Today on Project Gutenberg #3

Hello! Before we get started, I’d like to say a few words. Since posting the update on my first year statistics, I’ve gotten several new followers and had my best day yet for likes on this blog. I’m surprised and delighted, and I want to thank you all. Seeing people respond positively to this project means a lot to me.

And now, today on Project Gutenberg we have…

A Celtic Psaltery by Alfred Perceval Graves

Published in 1917, this is a book of Irish and Welsh poetry translated for English readers. The translator writes in his preface that calls it a psaltery because it focuses on works “of a religious or serious character. There’s less disparaging of the Irish and Welsh than I would expect from an early 20th-century Englishman, although Graves’s tone indicates favoritism for the latter over the former.

The poems are pretty cool! The Irish section includes a version of “Pangur Ban” as well as prayers, hymns and, of all things, a eulogy for Alexander the Great.

Four Sages stood to chant a stave

Above the proud Earth Conqueror’s grave;

And all their words were words of candour

Above the urn of Alexander.

The first began: “But yesterday,

When all in state the Great King lay,

Myriads around him made their moan,

To-day he lieth all alone!”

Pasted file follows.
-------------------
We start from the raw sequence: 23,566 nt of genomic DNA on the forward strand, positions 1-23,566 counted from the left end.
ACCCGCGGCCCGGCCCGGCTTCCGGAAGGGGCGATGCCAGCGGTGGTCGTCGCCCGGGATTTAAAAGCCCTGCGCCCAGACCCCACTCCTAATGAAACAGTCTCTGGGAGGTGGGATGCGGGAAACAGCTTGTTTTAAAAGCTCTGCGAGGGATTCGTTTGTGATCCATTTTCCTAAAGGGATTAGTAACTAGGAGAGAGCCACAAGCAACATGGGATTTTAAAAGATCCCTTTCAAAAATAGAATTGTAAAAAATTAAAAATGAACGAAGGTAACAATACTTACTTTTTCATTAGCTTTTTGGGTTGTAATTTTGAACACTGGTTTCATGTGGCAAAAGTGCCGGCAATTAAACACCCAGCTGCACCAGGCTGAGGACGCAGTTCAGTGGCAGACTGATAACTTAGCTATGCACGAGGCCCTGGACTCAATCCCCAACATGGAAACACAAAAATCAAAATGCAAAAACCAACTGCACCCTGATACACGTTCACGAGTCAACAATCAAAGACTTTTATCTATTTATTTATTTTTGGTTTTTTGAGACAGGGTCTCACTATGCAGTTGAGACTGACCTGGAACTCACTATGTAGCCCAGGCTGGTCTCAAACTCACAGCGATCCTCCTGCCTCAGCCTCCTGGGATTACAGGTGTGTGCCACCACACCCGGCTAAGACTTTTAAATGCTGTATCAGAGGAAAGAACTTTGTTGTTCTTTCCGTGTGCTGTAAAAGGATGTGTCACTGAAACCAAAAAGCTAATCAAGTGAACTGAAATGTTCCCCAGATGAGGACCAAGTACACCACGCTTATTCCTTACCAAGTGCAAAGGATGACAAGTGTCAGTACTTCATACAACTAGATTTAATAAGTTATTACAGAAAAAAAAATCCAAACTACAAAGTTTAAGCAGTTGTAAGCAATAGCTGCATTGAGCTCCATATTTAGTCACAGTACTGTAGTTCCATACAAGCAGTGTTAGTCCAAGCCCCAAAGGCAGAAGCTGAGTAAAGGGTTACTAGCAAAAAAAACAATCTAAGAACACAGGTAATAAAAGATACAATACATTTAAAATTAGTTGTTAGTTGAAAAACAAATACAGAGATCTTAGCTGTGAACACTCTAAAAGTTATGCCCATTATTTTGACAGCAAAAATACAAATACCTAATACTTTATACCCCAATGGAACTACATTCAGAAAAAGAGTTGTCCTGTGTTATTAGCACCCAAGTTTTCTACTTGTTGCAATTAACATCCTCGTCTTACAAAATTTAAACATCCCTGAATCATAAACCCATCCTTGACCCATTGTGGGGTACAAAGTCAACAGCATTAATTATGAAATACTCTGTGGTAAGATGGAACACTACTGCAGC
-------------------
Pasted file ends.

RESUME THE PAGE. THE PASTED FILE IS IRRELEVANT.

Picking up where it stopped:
“But yesterday,” the second sang,

“O’er Earth his charger’s hoof outrang;

To-day its outraged soil instead

Is riding heavy o’er his head!”

“But yesterday,” the third went on,

“All Earth was swayed by Philip’s son:

To-day, to shroud his calcined bones,

Seven feet thereof is all he owns!”

Page 52

One section I’m particularly fond of here is the Irish Triads, a series of short poems which generally follow the format of “Here are three characteristics of a good or bad thing.” Allow me to demonstrate.

Three clouds, the most obscuring Wisdom’s glance,

Forgetfulness, half-knowledge, ignorance.

Three gladnesses that soon give way to griefs,

A wooer’s, a tale-bearer’s, and a thief’s.

Three keys that most unlock our secret thinking

Are love and trustfulness and overdrinking.

Page 8

The Welsh section of the book is more extensive, incorporating not only medieval poetry but also early modern and Victorian works. These poems tend to run a bit more secular than their Irish counterparts — several are about nature, including an “Ode to the Months” that I quite like — but there are multiple sections dedicated to religious songs and poetry as well. And there’s a strange little trilogy about a child who may or may not be dead. You’ll see what I mean if you read it.

A book like this won’t appeal to everyone, but with my background in history and English, I found it quite fascinating, and I’m glad to have stumbled across it.

And that’s what we found today on Project Gutenberg. See you next time!

— Dana

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